Workers from an Edgewater Starbucks announced a unionization effort Thursday morning, the third Chicago-area location in three weeks.
That brings the total to eight area Starbucks coffee shops seeking representation. Those workers are part of a rapidly expanding nationwide effort that organizers now say numbers 176 locations, 10 of which have voted in favor of joining a union.
Thursday morning’s announcement came from staff at an Edgewater Starbucks at Bryn Mawr and Winthrop avenues. The location joins five in the city that have already filed – another in Edgewater, plus Bucktown, Hyde Park, Logan Square and downtown. Stores in northwest suburban Cary and west suburban La Grange are also working to unionize. All eight have filed for representation from the Chicago and Midwest Regional Joint Board of Workers United, an SEIU affiliate.
“This decision is not about correcting specific mistakes — we recognize that these have been unprecedented times with unpredictable challenges — it’s about being heard and having a more active role in this company’s future and our place in it,” the Edgewater store’s organizing committee wrote in a letter released Thursday morning. “We have faith that Starbucks will do right by its partners once we are able to properly collaborate as equals in this company’s success.”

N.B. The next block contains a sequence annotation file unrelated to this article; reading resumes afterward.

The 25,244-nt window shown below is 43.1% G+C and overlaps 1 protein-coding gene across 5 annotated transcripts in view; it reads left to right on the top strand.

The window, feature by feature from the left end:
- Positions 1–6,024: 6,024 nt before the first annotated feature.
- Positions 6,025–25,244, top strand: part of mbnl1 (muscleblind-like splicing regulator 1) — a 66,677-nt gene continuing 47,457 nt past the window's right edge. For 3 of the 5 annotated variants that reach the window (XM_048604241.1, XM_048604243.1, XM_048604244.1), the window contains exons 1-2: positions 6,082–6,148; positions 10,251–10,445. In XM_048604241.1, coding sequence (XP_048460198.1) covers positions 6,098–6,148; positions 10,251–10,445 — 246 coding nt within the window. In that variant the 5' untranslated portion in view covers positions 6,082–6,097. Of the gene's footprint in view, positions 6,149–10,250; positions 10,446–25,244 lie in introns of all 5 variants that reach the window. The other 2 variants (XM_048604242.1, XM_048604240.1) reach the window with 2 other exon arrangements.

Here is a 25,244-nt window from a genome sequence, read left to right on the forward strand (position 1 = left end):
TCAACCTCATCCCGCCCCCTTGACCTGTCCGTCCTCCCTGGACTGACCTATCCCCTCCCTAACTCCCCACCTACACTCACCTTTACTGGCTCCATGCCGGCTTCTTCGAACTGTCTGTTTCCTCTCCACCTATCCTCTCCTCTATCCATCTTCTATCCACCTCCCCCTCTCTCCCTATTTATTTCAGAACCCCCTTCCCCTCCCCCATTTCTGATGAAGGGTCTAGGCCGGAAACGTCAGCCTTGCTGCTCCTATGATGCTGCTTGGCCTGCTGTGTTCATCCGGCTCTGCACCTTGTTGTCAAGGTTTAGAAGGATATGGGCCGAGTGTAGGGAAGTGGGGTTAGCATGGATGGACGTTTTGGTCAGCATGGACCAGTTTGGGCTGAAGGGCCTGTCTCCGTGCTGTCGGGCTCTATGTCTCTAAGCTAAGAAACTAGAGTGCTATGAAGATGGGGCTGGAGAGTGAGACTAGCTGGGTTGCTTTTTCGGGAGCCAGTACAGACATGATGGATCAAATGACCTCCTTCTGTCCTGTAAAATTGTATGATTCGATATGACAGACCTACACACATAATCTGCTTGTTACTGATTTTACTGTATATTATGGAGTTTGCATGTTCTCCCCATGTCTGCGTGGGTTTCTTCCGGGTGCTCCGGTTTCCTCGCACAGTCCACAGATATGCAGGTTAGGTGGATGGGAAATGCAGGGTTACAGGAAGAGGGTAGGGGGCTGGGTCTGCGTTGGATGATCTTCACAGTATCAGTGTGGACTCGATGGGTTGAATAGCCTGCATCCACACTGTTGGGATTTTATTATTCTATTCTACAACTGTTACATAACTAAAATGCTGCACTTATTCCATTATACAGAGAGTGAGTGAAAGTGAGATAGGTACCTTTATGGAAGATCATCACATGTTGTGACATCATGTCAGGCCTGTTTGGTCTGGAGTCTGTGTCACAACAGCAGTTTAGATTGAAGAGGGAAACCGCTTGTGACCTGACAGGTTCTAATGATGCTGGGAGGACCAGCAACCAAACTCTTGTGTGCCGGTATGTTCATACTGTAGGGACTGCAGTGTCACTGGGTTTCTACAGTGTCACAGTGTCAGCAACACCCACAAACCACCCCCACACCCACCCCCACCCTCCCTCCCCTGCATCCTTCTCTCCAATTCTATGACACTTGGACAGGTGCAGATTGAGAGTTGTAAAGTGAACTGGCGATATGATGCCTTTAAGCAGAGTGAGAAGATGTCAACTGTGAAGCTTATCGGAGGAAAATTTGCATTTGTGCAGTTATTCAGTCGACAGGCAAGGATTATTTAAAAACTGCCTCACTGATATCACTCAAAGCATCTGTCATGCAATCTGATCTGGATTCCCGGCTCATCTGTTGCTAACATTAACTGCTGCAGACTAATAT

This week marked the start of the election process for the Starbucks location in Cary seeking representation, as well as one in Peoria. Voting by mail began Tuesday, with a vote count scheduled for April 26. But the La Grange stores and the Chicago stores that have so far filed still don’t have an election set, which organizers blame on Starbucks using legal tactics to drag out the cases.
“We are listening and learning from the partners in these stores as we always do across the country,” a Starbucks spokesperson told WTTW News last month. “From the beginning, we’ve been clear in our belief that we are better together as partners without a union between us, and that conviction has not changed.”
Starbucks workers and union backers say the company’s been engaging in “union-busting” tactics, such as changing pro-union workers’ schedules or unfairly disciplining staff. On Monday, a Phoenix-area union organizer said she was fired from her union job and blamed it on retaliation from Starbucks, which the company denied. Last month, the NLRB issued a complaint against Starbucks for retaliating against two pro-union employees, also in the Phoenix area.